It always amuses me when Christians try to defend their beliefs by essentially belittling their own powers of reason and observation. 'I don't know if I trust myself enough to think I can figure it all out on my own.' 'I think it takes tremendous faith to believe you know better than god.' While statements like these largely straw-man the atheist position, they also reveal one major assumption behind most forms of theism that actually played a pretty big role in my own loss of faith.
Most recently, I heard David Robertson give voice to this assumption in his second debate with Matt Dillahunty on the UK Christian radio show Unbelievable. David said he doesn't judge Jesus by his standards, he judges Jesus by Jesus' standards. When Matt rightly called this out as circular, noting that even Satan would look right by Satan's own standards, David disagreed and denied that he's in a position to judge, being that he can't trust himself absolutely. Fortunately, he has god's standard to rely on instead - or so David thinks.
The problem is that such a position is entirely untenable. Whatever one believes about divine revelation, it cannot be the case that revelation is ever given in a completely uninterpreted, unfiltered, and direct way. The process of revelation, whether denoting anything true or not, always involves a sender and receiver; divine beings (god, angels, etc.) send revelations, which we human beings receive. To suppose otherwise is not just to move beyond revelation, but to suppose that there is no real distinction between humans and the divine, that we are synonymous with god in some sense. Perhaps, like Bishop George Berkeley thought, we are only ideas in the mind of god. Of course, such a radical view has plenty of its own problems, not least of which would be asking which divine mind we do inhabit.
If revelation has to be transmitted to us, by its nature, then what guarantee is there that it's transmitted accurately? More to the point, even if it is transmitted accurately, what guarantee is there that we've received it accurately? We know of many cases of transmitted information getting 'lost in translation' - radio signals, written texts, cultural norms, computer codes, even genetic material. Where there are senders and receivers, there are often errors occurring at several points along the way. Mr. Robertson likely finds it plausible that believers in other faiths might have malfunctioning receptors, could have been sent a corrupted message, or perhaps received their beliefs from a dubious source. What makes him think, against these alternatives, that he has truly received god's standard through divine revelation?
As I'd bet, there are only two responses someone like David would give. His revelation is trustworthy because god has protected its transmission, or his revelation is trustworthy because it has the sort of evidence and reasons it would need to be trustworthy. If the latter is the case, David must either admit there is, in fact, some personal standard he's using to make judgments about revelation, or he must continue to deny this and, in effect, retreat to the former response. However, the former response is nothing but an assumption - an article of faith - until support is given for it. When that support is provided, it will either be based on god, as ascertained by revelation, or it will have to be based on something independent of god. So round and round it will go till Robertson arbitrarily decides to stop questioning and rely on faith, or till he decides to join the rest of us who recognize the inescapable nature of perception, and finally starts talking standards of belief in a manner we can actually understand and assess.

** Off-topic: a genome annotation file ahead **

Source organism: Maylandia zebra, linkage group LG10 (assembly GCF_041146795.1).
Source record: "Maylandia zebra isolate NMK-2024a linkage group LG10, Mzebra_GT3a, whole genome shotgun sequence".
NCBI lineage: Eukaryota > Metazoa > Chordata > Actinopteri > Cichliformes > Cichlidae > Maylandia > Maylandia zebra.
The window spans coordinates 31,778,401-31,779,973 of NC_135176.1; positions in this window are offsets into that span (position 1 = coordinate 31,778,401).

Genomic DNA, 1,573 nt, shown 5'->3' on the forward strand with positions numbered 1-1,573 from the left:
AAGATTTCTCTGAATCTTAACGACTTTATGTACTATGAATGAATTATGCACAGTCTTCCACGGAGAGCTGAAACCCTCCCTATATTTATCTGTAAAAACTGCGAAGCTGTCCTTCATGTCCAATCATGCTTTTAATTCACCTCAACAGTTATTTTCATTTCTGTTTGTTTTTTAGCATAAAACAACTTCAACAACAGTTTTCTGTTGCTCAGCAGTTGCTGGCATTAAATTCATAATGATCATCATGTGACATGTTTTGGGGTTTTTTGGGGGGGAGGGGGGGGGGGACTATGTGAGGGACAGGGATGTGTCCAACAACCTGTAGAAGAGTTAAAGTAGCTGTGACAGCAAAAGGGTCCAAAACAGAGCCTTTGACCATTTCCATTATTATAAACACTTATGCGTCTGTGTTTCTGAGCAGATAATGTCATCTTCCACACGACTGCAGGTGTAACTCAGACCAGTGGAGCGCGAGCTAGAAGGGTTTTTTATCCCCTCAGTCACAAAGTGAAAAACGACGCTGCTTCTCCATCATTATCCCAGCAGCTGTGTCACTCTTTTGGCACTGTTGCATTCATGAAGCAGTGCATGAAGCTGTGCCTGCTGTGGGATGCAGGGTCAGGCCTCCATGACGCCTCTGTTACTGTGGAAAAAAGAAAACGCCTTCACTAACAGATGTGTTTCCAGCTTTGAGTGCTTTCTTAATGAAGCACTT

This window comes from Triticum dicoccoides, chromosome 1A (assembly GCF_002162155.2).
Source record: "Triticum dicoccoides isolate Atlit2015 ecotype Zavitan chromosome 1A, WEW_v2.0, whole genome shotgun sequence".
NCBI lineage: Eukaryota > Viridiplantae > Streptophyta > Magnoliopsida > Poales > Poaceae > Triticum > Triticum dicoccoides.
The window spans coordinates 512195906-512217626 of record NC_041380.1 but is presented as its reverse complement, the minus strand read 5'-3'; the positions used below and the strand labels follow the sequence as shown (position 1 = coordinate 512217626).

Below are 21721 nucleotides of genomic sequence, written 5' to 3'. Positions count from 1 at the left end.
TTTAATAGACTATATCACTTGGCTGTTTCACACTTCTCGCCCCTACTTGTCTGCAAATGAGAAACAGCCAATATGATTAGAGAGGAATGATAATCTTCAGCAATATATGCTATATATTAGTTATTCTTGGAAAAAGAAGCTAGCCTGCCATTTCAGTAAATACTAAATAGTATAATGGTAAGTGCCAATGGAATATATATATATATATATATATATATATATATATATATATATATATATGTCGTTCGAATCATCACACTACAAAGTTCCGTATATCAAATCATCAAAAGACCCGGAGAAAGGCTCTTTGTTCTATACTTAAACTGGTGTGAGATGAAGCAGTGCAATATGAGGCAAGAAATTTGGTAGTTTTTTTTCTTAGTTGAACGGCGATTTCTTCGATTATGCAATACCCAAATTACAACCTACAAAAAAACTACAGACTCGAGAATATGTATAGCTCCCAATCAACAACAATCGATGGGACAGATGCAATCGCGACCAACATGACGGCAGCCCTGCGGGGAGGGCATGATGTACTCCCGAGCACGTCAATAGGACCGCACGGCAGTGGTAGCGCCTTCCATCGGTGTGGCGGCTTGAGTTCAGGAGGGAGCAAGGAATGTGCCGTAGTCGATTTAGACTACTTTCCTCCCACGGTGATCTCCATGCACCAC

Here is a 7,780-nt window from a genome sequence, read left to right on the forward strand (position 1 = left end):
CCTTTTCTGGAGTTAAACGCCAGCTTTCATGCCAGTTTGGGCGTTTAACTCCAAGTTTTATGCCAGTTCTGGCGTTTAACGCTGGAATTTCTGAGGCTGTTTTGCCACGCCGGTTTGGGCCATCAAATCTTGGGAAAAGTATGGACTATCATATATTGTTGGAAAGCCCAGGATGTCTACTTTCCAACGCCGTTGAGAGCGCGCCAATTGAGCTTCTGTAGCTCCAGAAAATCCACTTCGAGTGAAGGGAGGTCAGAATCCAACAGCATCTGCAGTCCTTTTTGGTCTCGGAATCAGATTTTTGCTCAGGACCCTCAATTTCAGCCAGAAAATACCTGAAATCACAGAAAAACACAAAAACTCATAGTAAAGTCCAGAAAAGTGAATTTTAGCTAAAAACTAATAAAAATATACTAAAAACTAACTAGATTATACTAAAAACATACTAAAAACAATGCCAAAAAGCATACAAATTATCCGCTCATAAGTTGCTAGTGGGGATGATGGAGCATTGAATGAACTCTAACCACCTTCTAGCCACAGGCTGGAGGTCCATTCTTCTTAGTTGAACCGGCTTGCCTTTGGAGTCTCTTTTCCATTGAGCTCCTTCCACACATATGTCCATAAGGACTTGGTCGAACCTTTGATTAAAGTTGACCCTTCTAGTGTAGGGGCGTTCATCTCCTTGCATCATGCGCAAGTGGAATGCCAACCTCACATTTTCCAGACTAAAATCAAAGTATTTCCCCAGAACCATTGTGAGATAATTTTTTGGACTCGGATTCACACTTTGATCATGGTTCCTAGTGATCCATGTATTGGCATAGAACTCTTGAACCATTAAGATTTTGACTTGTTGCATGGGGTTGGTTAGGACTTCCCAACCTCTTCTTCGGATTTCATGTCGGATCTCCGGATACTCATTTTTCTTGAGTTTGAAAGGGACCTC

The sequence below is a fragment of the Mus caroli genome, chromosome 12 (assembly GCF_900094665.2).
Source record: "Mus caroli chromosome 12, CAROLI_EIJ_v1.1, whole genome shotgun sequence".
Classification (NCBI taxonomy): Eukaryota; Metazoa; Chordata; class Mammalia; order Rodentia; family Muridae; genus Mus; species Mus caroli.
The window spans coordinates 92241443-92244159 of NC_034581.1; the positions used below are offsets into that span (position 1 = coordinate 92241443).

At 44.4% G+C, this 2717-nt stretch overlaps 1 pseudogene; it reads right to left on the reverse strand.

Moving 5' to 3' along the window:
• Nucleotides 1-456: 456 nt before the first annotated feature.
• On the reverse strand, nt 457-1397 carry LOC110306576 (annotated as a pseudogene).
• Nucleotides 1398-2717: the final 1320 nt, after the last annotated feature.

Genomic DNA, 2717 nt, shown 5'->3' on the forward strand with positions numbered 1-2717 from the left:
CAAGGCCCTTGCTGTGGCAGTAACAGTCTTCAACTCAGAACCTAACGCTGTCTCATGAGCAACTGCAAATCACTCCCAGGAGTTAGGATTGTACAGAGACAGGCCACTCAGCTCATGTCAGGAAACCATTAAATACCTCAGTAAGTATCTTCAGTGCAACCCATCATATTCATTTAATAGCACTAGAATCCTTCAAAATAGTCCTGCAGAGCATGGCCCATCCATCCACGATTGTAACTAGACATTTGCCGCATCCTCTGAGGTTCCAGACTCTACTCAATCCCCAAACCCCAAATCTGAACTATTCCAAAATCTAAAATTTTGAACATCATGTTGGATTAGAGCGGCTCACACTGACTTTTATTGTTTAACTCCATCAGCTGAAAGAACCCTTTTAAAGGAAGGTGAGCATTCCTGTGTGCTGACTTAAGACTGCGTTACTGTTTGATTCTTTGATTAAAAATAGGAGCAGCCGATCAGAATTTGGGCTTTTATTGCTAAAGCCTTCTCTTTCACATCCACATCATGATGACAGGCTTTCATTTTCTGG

I want to be clear, though, that I am not insinuating that we should fully trust our own senses to guide us to the truth. The problems I've noted as arising from methods of transmission arise in more areas than just religious revelation. There are many conceivable situations where it's not a good idea to depend on our intuitions and common sense, and psychology tells us there is much about the way our minds work that can cast doubt on the accuracy of such easy means of decision-making. Yet if we take these situations to indicate a general unreliability about ourselves, the conclusion that necessarily follows is not Christian theism, but solipsism. If we can't trust ourselves to reason about matters involving god, we certainly can't trust ourselves to reason about divine revelation. Nonetheless, a great many theists do, including David Robertson. The irony is that even his statement about not being in a position to judge Jesus by his own standard is itself a judgment call, as it is to judge that the sentence 'Jesus is good' comes from a divine source.
What I find particularly appalling about all of this is not the flawed reasoning, or even the hypocrisy behind it, but the way Christians like David use it as a platform on which to exalt themselves in false humility. The obvious implication is that someone who follows the perfect standard of an all-knowing, all-good god is in a better epistemic position than someone who doesn't. Though I can't deny this in principle, I can deny the naive substitution of one's own standard with 'god's standard', as Robertson attempts to get away with. If one wants to claim that the rule they live by is divine, let them state their case and support it with reason and evidence. If one wants to make the less fantastical claim that they try to make their own standard comport with a divine rule of law, this, too, at least is fertile ground for discussion.
But, please, stop pretending that your standard is god's standard rather than your own.